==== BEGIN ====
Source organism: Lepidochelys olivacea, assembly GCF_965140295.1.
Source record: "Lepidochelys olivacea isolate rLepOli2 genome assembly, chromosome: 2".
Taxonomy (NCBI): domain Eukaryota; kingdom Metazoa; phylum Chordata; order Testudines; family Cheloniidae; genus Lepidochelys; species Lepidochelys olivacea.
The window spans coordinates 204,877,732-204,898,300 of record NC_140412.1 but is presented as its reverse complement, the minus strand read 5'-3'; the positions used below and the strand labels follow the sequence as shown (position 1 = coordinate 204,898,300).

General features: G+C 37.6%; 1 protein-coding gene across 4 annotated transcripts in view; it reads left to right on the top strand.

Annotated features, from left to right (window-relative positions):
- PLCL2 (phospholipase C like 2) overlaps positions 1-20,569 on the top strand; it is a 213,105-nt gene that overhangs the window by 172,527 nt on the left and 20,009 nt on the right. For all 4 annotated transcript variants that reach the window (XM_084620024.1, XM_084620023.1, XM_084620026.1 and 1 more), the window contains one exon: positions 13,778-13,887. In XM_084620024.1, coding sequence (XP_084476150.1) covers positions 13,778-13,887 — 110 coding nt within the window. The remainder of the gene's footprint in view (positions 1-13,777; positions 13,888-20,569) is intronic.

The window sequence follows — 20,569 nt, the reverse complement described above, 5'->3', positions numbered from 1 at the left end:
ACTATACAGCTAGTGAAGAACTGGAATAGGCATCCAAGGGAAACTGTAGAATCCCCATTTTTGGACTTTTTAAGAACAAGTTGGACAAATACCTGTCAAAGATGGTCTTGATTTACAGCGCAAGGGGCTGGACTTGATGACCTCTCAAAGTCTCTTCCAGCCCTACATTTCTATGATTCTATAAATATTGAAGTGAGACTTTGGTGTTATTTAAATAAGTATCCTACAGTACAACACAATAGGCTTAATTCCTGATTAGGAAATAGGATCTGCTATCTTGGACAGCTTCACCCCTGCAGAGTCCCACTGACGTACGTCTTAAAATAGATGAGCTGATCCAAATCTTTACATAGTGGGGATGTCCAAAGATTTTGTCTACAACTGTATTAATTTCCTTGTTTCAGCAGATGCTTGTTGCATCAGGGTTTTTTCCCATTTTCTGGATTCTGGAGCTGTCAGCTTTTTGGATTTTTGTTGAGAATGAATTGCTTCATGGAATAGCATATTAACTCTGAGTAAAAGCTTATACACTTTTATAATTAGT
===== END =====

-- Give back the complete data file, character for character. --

Source organism: Lepidochelys olivacea, assembly GCF_965140295.1.
Source record: "Lepidochelys olivacea isolate rLepOli2 genome assembly, chromosome: 2".
Taxonomy (NCBI): domain Eukaryota; kingdom Metazoa; phylum Chordata; order Testudines; family Cheloniidae; genus Lepidochelys; species Lepidochelys olivacea.
The window spans coordinates 204,877,732-204,898,300 of record NC_140412.1 but is presented as its reverse complement, the minus strand read 5'-3'; the positions used below and the strand labels follow the sequence as shown (position 1 = coordinate 204,898,300).

General features: G+C 37.6%; 1 protein-coding gene across 4 annotated transcripts in view; it reads left to right on the top strand.

Annotated features, from left to right (window-relative positions):
- PLCL2 (phospholipase C like 2) overlaps positions 1-20,569 on the top strand; it is a 213,105-nt gene that overhangs the window by 172,527 nt on the left and 20,009 nt on the right. For all 4 annotated transcript variants that reach the window (XM_084620024.1, XM_084620023.1, XM_084620026.1 and 1 more), the window contains one exon: positions 13,778-13,887. In XM_084620024.1, coding sequence (XP_084476150.1) covers positions 13,778-13,887 — 110 coding nt within the window. The remainder of the gene's footprint in view (positions 1-13,777; positions 13,888-20,569) is intronic.

The window sequence follows — 20,569 nt, the reverse complement described above, 5'->3', positions numbered from 1 at the left end:
ACTATACAGCTAGTGAAGAACTGGAATAGGCATCCAAGGGAAACTGTAGAATCCCCATTTTTGGACTTTTTAAGAACAAGTTGGACAAATACCTGTCAAAGATGGTCTTGATTTACAGCGCAAGGGGCTGGACTTGATGACCTCTCAAAGTCTCTTCCAGCCCTACATTTCTATGATTCTATAAATATTGAAGTGAGACTTTGGTGTTATTTAAATAAGTATCCTACAGTACAACACAATAGGCTTAATTCCTGATTAGGAAATAGGATCTGCTATCTTGGACAGCTTCACCCCTGCAGAGTCCCACTGACGTACGTCTTAAAATAGATGAGCTGATCCAAATCTTTACATAGTGGGGATGTCCAAAGATTTTGTCTACAACTGTATTAATTTCCTTGTTTCAGCAGATGCTTGTTGCATCAGGGTTTTTTCCCATTTTCTGGATTCTGGAGCTGTCAGCTTTTTGGATTTTTGTTGAGAATGAATTGCTTCATGGAATAGCATATTAACTCTGAGTAAAAGCTTATACACTTTTATAATTAGT